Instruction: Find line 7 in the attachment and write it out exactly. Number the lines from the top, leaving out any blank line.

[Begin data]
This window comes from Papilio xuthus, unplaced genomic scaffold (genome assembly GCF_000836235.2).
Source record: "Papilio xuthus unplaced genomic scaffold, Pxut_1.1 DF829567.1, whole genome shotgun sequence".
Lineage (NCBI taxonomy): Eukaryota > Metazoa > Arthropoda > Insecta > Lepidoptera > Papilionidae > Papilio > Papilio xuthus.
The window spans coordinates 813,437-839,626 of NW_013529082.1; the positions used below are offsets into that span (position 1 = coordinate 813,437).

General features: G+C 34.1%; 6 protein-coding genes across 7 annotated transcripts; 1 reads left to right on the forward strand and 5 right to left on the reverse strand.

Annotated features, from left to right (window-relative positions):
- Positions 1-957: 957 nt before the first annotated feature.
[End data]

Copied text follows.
- Positions 1-957: 957 nt before the first annotated feature.